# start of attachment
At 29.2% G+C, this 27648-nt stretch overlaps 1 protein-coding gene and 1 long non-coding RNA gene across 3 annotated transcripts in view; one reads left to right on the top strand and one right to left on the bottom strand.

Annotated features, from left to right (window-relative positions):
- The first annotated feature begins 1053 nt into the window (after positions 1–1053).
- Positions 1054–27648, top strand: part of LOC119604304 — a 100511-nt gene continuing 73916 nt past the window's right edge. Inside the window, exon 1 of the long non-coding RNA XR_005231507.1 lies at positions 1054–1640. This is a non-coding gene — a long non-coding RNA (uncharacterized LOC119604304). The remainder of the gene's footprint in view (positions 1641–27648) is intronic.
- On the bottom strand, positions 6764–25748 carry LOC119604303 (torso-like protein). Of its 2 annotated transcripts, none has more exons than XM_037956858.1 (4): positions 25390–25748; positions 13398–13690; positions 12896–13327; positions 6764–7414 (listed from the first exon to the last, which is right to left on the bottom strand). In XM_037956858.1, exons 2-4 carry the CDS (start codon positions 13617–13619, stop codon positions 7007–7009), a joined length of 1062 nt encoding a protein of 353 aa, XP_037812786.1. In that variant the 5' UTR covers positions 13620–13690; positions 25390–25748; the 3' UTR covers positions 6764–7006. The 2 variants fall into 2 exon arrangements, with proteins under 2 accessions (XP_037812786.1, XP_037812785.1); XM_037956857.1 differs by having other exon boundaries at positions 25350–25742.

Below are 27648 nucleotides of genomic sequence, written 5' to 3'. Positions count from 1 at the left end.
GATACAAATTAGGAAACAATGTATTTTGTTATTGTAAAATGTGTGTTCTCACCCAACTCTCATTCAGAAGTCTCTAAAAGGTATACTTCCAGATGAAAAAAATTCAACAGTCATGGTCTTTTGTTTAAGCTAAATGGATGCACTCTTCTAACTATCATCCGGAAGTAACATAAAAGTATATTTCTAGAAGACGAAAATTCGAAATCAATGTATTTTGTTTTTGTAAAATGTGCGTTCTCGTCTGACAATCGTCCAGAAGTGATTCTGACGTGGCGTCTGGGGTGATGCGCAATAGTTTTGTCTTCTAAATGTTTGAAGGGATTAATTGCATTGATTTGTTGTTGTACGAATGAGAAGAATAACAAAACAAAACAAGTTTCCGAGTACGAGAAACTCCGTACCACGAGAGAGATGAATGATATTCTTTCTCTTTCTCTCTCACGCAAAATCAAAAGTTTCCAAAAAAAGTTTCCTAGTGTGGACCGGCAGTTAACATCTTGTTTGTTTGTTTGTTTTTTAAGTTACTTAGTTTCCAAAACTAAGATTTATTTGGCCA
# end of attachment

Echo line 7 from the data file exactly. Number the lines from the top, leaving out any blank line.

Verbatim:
GATACAAATTAGGAAACAATGTATTTTGTTATTGTAAAATGTGTGTTCTCACCCAACTCTCATTCAGAAGTCTCTAAAAGGTATACTTCCAGATGAAAAAAATTCAACAGTCATGGTCTTTTGTTTAAGCTAAATGGATGCACTCTTCTAACTATCATCCGGAAGTAACATAAAAGTATATTTCTAGAAGACGAAAATTCGAAATCAATGTATTTTGTTTTTGTAAAATGTGCGTTCTCGTCTGACAATCGTCCAGAAGTGATTCTGACGTGGCGTCTGGGGTGATGCGCAATAGTTTTGTCTTCTAAATGTTTGAAGGGATTAATTGCATTGATTTGTTGTTGTACGAATGAGAAGAATAACAAAACAAAACAAGTTTCCGAGTACGAGAAACTCCGTACCACGAGAGAGATGAATGATATTCTTTCTCTTTCTCTCTCACGCAAAATCAAAAGTTTCCAAAAAAAGTTTCCTAGTGTGGACCGGCAGTTAACATCTTGTTTGTTTGTTTGTTTTTTAAGTTACTTAGTTTCCAAAACTAAGATTTATTTGGCCA